Indiana Court of Appeals

COA split over whether officer had suspicion suspect was armed

June 23, 2015
Jennifer Nelson
An Indiana Court of Appeals panel was split Tuesday as to whether a man’s firearm conviction should be affirmed.
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Post-conviction relief unavailable for traffic infractions

June 22, 2015
Jennifer Nelson
A man ticketed for a traffic violation and speeding is not entitled to post-conviction relief or relief from judgment, the Indiana Court of Appeals ruled Monday. Post-conviction relief is only available when someone has committed a crime.
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Teen’s arrest did not violate 4th Amendment

June 22, 2015
Jennifer Nelson
The Indiana Court of Appeals upheld a teen’s adjudication for carrying a handgun handed down after police arrested the occupants of the car he was riding in after smelling burnt marijuana during a traffic stop. The judges unanimously held the officers had probable cause to arrest the car’s occupants, including the teen.
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Record supports capping trustee fees at 1.5 percent

June 19, 2015
Jennifer Nelson
A trial court did not err when it concluded that a community foundation which took over acting as trustee of a charitable trust will have its fees capped at 1.5 percent of the trust’s annual assets, the Indiana Court of Appeals ruled Friday.
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COA orders corrected notification sent to BMV, suggests form update

June 19, 2015
Jennifer Nelson
The Indiana Court of Appeals has ordered a trial court to send a corrected notice to the Bureau of Motor Vehicles that shows judgment was only entered on two of the four charges a man was convicted of related to his speeding in Brown County. The judges also suggested that the BMV update its form to avoid future confusion as shown in this case.
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No error in granting variance for pet boarding facility

June 18, 2015
Jennifer Nelson
The Indiana Court of Appeals upheld the decision to grant a variance to a company seeking to build an upscale dog and cat boarding and day-care facility on the northwest side of Indianapolis. A hotel located next to the property objected, fearing noise from the animals would deter business.
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Inmate’s failure to comply with ITCA dooms lawsuit

June 18, 2015
Jennifer Nelson
A Department of Correction inmate who sued several government employees after he was injured when he fell out of a pickup truck lost his appeal before the Indiana Court of Appeals Thursday.
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Court split over whether man must remain on sex offender registry

June 17, 2015
Jennifer Nelson
An Indiana man who committed Class A felony child molesting in 1988 will remain on the Indiana Sex Offender Registry, a divided Court of Appeals held Wednesday.
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State failed to show defendant conspired to rob gas station

June 17, 2015
Jennifer Nelson
The Indiana Court of Appeals reversed a man’s conviction of conspiracy to commit robbery while armed with a deadly weapon because the state did not present evidence that the defendant and another man conspired ahead of time to rob a Lawrenceburg gas station.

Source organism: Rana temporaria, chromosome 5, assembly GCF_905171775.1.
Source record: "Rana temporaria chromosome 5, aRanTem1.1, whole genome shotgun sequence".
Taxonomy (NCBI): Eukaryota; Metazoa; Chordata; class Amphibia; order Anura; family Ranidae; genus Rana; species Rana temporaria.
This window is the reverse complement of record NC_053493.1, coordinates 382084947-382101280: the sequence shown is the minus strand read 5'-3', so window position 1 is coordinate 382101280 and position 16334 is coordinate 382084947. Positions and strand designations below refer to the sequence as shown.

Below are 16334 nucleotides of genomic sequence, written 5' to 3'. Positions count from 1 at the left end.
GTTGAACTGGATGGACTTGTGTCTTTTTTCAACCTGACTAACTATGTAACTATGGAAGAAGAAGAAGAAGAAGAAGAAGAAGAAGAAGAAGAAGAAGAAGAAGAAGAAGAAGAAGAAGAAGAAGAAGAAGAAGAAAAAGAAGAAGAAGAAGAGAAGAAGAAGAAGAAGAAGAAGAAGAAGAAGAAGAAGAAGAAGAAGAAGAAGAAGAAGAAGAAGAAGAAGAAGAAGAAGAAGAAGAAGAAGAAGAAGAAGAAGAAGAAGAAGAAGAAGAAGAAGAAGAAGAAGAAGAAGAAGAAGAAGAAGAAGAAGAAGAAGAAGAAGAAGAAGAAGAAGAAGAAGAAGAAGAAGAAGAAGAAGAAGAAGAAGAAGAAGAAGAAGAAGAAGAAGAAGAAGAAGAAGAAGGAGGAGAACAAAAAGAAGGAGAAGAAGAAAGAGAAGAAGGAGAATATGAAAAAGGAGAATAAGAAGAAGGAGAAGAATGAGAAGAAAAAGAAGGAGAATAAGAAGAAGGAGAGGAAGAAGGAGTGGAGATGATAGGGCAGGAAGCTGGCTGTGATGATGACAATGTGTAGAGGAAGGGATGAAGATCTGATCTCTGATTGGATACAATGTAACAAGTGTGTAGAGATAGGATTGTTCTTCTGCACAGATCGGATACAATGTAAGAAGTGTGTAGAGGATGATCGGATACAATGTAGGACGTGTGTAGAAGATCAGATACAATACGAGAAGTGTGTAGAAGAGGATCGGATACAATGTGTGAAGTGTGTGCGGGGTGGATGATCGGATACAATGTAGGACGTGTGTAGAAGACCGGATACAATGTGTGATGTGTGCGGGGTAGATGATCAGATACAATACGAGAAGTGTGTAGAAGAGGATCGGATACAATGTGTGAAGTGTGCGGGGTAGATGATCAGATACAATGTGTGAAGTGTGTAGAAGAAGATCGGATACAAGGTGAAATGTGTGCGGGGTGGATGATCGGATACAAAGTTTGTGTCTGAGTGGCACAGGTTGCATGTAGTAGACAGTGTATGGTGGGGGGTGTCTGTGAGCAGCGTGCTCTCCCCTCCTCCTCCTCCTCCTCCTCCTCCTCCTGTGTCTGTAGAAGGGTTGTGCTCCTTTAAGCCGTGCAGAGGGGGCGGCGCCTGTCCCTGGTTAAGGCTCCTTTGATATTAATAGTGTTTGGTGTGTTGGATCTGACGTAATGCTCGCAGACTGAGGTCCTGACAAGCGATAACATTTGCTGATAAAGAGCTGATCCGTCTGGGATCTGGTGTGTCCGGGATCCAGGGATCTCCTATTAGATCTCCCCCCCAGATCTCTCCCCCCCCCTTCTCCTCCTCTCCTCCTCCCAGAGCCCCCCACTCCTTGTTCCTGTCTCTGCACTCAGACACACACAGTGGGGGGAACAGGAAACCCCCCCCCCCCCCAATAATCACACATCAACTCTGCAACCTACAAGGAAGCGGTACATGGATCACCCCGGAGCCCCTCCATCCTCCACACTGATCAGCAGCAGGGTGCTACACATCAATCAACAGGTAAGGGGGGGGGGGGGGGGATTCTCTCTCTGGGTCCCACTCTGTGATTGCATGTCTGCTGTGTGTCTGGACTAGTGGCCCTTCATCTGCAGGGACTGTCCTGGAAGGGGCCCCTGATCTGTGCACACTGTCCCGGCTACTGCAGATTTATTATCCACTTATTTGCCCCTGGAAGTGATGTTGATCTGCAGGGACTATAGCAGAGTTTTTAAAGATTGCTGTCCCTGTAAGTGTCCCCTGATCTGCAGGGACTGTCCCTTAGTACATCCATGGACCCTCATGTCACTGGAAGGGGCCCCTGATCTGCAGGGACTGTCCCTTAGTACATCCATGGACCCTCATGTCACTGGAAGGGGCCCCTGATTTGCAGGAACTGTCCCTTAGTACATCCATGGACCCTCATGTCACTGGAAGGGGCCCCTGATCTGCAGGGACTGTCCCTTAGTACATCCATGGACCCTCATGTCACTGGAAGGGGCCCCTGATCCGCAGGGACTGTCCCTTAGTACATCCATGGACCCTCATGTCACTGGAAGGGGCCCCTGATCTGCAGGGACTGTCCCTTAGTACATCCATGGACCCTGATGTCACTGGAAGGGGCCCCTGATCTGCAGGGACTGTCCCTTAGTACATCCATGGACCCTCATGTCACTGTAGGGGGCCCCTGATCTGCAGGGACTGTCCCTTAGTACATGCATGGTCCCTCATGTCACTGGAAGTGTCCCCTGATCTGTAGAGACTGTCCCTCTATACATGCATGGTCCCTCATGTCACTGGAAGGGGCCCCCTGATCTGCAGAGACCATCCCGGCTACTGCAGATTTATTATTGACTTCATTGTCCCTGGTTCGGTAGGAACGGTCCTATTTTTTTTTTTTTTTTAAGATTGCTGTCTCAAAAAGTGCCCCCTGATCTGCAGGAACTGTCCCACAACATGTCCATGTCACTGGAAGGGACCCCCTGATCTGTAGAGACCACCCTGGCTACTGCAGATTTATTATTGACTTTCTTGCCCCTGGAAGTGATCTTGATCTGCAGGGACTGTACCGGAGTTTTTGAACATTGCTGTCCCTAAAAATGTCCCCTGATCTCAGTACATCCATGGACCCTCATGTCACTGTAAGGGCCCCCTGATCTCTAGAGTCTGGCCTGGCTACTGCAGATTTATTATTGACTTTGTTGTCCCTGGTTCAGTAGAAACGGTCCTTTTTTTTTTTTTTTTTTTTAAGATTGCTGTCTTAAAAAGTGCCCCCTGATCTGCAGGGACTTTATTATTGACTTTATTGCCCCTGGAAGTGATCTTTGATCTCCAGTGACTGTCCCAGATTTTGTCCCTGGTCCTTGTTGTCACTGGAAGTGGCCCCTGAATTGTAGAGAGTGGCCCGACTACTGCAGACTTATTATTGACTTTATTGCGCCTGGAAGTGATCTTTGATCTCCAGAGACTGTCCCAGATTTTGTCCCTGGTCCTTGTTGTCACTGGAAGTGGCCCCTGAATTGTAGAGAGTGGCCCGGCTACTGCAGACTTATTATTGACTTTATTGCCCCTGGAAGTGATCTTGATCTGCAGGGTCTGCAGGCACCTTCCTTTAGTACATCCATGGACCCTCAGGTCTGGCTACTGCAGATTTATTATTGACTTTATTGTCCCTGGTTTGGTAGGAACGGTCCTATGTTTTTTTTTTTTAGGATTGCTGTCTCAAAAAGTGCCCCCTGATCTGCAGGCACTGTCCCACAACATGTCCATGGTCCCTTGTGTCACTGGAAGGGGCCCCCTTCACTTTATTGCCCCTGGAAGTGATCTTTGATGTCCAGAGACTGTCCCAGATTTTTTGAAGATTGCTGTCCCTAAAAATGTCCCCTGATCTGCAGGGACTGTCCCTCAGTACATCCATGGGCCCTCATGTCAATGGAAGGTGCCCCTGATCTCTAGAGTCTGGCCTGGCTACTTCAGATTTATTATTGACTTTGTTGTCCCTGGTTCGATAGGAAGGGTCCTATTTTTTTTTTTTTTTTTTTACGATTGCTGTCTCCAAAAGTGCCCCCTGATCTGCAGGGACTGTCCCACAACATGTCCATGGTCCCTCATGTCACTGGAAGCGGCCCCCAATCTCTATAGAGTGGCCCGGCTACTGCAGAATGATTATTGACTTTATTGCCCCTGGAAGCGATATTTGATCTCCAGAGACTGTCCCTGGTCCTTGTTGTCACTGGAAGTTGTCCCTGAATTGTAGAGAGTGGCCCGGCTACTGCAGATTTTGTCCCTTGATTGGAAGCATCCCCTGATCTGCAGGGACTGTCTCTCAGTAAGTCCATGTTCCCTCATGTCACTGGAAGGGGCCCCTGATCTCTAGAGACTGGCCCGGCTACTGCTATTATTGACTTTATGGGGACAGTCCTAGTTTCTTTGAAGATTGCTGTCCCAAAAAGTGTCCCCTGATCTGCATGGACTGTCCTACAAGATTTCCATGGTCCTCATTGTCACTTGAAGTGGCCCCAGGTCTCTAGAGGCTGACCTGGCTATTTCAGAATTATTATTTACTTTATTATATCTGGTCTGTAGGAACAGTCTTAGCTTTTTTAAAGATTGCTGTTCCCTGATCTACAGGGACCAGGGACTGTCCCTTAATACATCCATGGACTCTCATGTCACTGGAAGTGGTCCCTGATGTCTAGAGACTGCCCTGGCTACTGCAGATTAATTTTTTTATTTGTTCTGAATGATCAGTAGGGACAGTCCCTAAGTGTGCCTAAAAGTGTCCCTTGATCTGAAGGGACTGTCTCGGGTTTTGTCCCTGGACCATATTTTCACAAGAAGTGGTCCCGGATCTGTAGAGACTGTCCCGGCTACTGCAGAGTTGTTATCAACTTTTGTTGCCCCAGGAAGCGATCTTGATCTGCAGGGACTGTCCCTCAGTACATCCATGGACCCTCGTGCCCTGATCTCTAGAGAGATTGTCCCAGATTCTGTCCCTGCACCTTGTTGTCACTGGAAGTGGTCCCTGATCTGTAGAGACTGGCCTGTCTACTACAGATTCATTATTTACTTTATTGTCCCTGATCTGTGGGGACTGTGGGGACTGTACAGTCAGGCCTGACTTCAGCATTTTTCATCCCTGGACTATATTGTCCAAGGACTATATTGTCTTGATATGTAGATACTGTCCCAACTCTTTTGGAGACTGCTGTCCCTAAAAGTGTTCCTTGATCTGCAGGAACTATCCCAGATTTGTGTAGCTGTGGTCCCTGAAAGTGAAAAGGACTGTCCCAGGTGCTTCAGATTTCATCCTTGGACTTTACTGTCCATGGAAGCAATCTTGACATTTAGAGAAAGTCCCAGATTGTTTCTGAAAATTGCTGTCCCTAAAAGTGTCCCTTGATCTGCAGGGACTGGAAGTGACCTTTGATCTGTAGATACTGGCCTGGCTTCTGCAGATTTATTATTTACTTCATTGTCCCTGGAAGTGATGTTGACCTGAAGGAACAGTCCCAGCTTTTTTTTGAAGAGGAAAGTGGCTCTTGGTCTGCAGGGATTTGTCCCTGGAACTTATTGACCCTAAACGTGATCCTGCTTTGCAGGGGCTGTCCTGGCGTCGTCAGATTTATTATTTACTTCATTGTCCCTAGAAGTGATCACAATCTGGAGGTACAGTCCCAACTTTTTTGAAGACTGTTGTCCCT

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COA finalists await governor's selection

June 17, 2015
Dave Stafford
Two trial court judges with a breadth of experience hearing criminal and civil matters and a public defender who’s tried hundreds of appeals are finalists to be the next Indiana Court of Appeals judge.
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Former St. Joseph County couple may divorce in Hamilton County

June 16, 2015
Dave Stafford
A couple married 45 years who lived in St. Joseph County until the husband moved several months ago may divorce in Hamilton County, where he moved, the Indiana Court of Appeals ruled Tuesday.
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Reversal: IDACS error no basis to suppress meth evidence

June 12, 2015
Dave Stafford
Southern Indiana authorities who arrested a man for buying pseudoephedrine had probable cause even though the suspect had not been convicted of a prior methamphetamine charge, as a state database reported.
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Back pain, fear for son no basis for unemployment benefits

June 12, 2015
Dave Stafford
An employee who voluntarily left employment was not wrongly denied unemployment benefits by the Indiana Department of Workforce Development, the Indiana Court of Appeals ruled Friday.
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Justices strip adoption, reinstate statute COA struck down

June 12, 2015
Dave Stafford
An adoptive maternal grandmother who the Court of Appeals ruled provided care in her grandchildren's best interests despite a 1997 neglect conviction is legally barred from adopting them, the Indiana Supreme Court ruled. Justices also rebuked a COA determination that the statute was unconstitutional as applied.
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Judges split over whether to reinstate jury verdict

June 11, 2015
Jennifer Nelson
The Indiana Court of Appeals ordered a jury verdict, tossed out by the trial court in a negligence case stemming from a car accident, reinstated because the judge did not follow Trial Rule 59(J). The dissenting judge believed the trial court should have the opportunity to supplement its order first.
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COA finds homeowners association committed slander of title

June 11, 2015
Jennifer Nelson
The Indiana Court of Appeals ruled in favor of an Iowa couple, finding the homeowners association where the couple lived and subsequently rented out their home committed slander of title. The homeowners association recorded a lien against their home after finding the couple did not comply with the covenant's requirements when leasing their home.
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2 judges, public defender selected as COA judge finalists

June 11, 2015
Dave Stafford
Two trial court judges with a breadth of experience hearing criminal and civil matters and a public defender who’s tried hundreds of appeals are finalists to be the next Indiana Court of Appeals judge.